For Tahakeino …
Mr Anansi came over the other day.
It was a very strange visit. The doorbell rang and I hurried to answer it with change, hoping it was the Popeyes’ delivery boy with half of my dinner. It turned out to be just Mr Anansi. I opened the door and we stared at each other for a while before I ventured to speak.
“Hello Anansi. Everything okay?”
“Hello Ike. Yes, yes, everything is okay.” He stuttered, all the while avoiding my eyes and paying close attention to the worn out carpet the landlord had insisted was brand new when I first moved in.
We stayed like that for a minute or so. Besides the usual ‘hellos’ and mulling over the weather, Anansi and I have had little to say to each other in the two years I have lived in the complex. The couple of times we have engaged in meaningless conversations, it had been in neutral territories; the basement where everyone in the building did laundry, the elevators-on days I was too lazy to take the flight of stairs. Whatever had brought him to my door and the uncharted space of my apartment was something I could not fathom.
“Anansi, I am in the process of making dinner. Is there anything I can help you with?” I finally asked the man when it was evident he wasn’t going anywhere.
“Oh, am sorry to disturb you.” He replied. He moved a couple of steps in no particular direction before raising his eyes to look in my face, but not without pushing those thick glasses into firm place, as if they could protect him from me or something he was afraid of.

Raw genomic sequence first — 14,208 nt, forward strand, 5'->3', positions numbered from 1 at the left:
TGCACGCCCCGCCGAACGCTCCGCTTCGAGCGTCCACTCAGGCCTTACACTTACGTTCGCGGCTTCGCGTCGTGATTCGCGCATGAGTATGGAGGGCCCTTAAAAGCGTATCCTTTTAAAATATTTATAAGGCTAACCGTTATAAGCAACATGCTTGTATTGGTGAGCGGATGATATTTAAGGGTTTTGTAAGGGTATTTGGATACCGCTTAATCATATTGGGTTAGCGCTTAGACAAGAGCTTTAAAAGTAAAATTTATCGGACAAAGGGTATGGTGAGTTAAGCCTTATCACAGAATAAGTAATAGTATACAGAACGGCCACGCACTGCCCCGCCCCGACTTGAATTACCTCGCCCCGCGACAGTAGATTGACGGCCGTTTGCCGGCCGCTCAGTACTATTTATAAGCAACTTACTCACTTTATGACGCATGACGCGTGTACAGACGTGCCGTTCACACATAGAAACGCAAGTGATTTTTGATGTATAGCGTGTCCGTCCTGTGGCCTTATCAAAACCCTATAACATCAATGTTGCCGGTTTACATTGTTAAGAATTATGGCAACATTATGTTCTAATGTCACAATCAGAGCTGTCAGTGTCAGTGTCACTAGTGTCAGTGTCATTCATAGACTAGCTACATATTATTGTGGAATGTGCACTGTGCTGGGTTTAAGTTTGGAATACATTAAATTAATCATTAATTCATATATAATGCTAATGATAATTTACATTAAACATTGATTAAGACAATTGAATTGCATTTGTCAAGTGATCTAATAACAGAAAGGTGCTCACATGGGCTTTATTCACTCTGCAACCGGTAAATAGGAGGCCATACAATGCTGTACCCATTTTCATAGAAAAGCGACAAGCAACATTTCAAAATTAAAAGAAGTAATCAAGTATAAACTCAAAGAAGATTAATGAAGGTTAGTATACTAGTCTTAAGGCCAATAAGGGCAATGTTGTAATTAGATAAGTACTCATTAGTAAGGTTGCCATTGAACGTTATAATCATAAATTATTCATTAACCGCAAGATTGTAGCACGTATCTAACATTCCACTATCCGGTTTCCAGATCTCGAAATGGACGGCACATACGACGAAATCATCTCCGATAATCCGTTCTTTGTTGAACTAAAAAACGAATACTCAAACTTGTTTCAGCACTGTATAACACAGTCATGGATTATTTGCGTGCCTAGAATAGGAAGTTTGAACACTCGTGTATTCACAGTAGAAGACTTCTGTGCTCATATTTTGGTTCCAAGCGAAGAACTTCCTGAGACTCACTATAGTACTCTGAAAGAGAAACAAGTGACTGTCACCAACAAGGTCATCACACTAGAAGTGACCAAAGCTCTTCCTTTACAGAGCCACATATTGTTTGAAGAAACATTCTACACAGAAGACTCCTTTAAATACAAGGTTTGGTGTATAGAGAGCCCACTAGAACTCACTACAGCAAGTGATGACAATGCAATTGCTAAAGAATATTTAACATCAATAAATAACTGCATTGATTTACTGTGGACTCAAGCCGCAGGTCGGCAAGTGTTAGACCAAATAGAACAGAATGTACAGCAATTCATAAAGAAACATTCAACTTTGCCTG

“I got promoted today. And the office people gave me a bottle of champagne. I was just wondering if you would like to have some.” The man asked.
It took my brain a moment to adjust to the fact that Anansi had just asked me to drink with him. I smiled and wondered if he really got promoted or if it was just a ruse to be around someone that would remind him of you.
I opened the door wide to let him in. I needed some alcohol anyway.
“I hope you like peppery Nigerian food and chicken wings from Popeyes.” I said to the man as I showed him to the couch.
“Oh yes, your girl, Taha, she used to bring me some rice on Sundays when she cooked. She is very nice.” He said, his stutter getting worse as he blushed in embarrassment. He probably thought I had no clue about you sharing our Sunday lunches with him or about how you spent time being kind to the lonely, old, African man who lived upstairs.
I handed him the TV remote and told him to make himself comfortable while I searched for wine glasses.
I shared dinner that day with a man I had spoken less than 50 words to before then. We said little or nothing to each other during the meal. I cleared the table and waved off his attempts to help me wash dishes.
He insisted on staying with me in the kitchen as I cleaned up.
“So have you heard from her?” He asked.
I didn’t need to ask of whom he spoke.
“Yes, I spoke to her last week. She is alright.”
He nodded in response and sipped some more champagne.
“Do you think she will ever come back?” He asked when the wine in his glass was all gone.
“I am not sure, Anansi. She was tired of this country.”
Outside it was snowing. The kitchen window gave us a glimpse of a world that was pure and perfect; a world that had moved on without you.